The bonnets are ancient accordions in dark silk, and the calot is a waterfall of lavender. The Mongolian hat is a golden peak rising from a ruff of fur, and comes with a little set of earmuffs to match.
The Textile Lab at the de Young stores and maintains these hats and nearly 500 more, all part of the Museums’ huge textile collection.
For decades the hats had occupied wooden shelves filled with striped hatboxes donated by I. Magnin, once San Francisco’s premier luxury department store. As plans were made for a new de Young building, a survey revealed that mounting and storing these hats in the new space would be a significant undertaking.
The project is still ongoing, and much of the work is done by volunteers, many of whom have worked at the Museum for decades. These include including Barbara Nitzberg and Barbara Authur—affectionately referred to as “the Barbaras”—who have over 54 years of combined volunteer experience.
The Barbaras have had a long interest in weaving, sewing, dying and other textile arts, and they’ve worked on all kinds of projects over the years, from tapestry conservation to weave analysis. But they love this collection of hats—their “old friends” as they sweetly refer to them—and so we asked them to show us a few particular examples of their work.
This bonnet, also known as a calash, was acquired by the museum in 1901. When the volunteers assessed the hat, they realized that the accordion shape could collapse on itself, stressing the fabric and delicate ribs. To maintain the right shape, they carved a lozenge-shaped form from Ethafoam, a stable material used in conservation.
The storage boxes for these objects are often exquisite constructions in themselves, built by hand to embrace a hat securely without crushing it. The final test of a box’s viability is the “earthquake shake,” when a conservator lifts and sways the box to make sure it can ride out a small tremor.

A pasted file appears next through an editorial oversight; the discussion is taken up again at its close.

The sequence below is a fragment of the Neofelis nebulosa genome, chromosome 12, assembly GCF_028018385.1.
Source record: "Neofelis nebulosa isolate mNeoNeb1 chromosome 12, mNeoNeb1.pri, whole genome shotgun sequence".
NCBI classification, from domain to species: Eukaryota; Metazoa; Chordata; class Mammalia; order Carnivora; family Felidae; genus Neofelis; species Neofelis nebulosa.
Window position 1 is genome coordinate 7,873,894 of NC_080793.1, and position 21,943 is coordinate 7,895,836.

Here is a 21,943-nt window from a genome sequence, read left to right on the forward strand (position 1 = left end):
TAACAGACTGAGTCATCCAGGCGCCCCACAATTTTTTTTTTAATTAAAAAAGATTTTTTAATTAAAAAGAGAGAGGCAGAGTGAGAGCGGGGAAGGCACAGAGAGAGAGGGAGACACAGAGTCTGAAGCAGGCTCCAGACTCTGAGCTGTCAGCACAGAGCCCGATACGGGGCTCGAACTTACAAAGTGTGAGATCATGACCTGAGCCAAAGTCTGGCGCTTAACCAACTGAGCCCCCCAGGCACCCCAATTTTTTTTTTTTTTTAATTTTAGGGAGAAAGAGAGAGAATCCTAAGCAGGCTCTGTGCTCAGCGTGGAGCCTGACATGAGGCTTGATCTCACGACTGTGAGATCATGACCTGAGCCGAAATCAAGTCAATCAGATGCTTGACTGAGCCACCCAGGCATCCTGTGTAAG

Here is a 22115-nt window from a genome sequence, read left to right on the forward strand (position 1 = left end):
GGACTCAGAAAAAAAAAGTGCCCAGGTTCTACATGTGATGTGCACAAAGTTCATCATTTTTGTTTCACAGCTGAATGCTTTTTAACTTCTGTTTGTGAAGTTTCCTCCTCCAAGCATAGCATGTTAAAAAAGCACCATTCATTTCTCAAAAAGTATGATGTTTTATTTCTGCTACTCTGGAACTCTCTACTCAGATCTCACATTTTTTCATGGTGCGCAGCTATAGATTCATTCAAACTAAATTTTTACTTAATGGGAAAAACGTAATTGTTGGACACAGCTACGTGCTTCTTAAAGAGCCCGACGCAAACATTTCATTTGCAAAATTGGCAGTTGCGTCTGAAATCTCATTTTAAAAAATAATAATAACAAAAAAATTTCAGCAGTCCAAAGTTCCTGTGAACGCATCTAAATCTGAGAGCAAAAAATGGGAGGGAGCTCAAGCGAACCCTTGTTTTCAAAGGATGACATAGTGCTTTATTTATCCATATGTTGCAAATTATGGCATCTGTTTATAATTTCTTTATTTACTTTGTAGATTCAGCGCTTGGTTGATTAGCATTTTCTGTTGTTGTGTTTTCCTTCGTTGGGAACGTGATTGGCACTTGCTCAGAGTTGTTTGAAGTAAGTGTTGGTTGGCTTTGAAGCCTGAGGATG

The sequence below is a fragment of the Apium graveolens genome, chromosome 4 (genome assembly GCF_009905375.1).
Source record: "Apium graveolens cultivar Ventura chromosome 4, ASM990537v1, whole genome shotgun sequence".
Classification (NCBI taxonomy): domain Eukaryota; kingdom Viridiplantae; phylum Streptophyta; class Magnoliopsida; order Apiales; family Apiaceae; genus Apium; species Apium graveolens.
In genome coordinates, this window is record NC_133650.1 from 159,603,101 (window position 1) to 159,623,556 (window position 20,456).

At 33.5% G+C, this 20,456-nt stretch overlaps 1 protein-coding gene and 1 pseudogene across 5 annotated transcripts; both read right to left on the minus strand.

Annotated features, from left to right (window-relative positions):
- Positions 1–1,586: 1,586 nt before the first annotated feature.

When this hat, a type known as a "calot," was made in Los Angles in 1944, the designer started with a dome shaped cap and then added an elaborate tail of feathers. As light as they appear, the force of gravity subjects these feathers to constant tension.
The volunteers solved this problem by suspending the feathers in a delicate web created from a hairnet lined in silk. The net was hung from small pilings at the edges of the box, and the cap itself was stored in a concave depression.
Originally designed to appear light and ethereal, this spray of lavender ostrich feathers—if left alone –would deflate. Understanding these unseen pressures and tensions is a key aspect of the volunteers’ work.
Some hats, like this Mongolian example in golden silk, take on a unique shape. Instead of a simple ovoid volume—the natural shape of the human head—this hat requires a gently curved mount with a soft peak; a little snowdrift. This hat also came with small earmuffs, and so the volunteers sewed tiny individual pouches to hold each one.
The textile collections display a huge range of human ingenuity, and sometimes the construction of a particular hat is completely foreign to the volunteer who's charged with preserving it. For the volunteers this can be the best kind of challenge—preserving the intensions of a hat maker who may have lived many miles away, and many decades before.
Most of the materials in the Textile Lab would be familiar in any tailor shop: silk, cotton muslin, thread. Knives and needles are the relatively simple tools of the trade. But what makes the work sing is the conversation around each challenge, as the volunteers toss out ideas, confer and kvetch, applying years of accumulated experience to each new set of problems.
Passing on these skills is also a vital part of the work, as interns learn at the knee of the volunteers, developing portfolios to apply to graduate programs. This collaboration prepares the next generation of conservators; men and woman eager to take on the task of preserving the world’s great collections.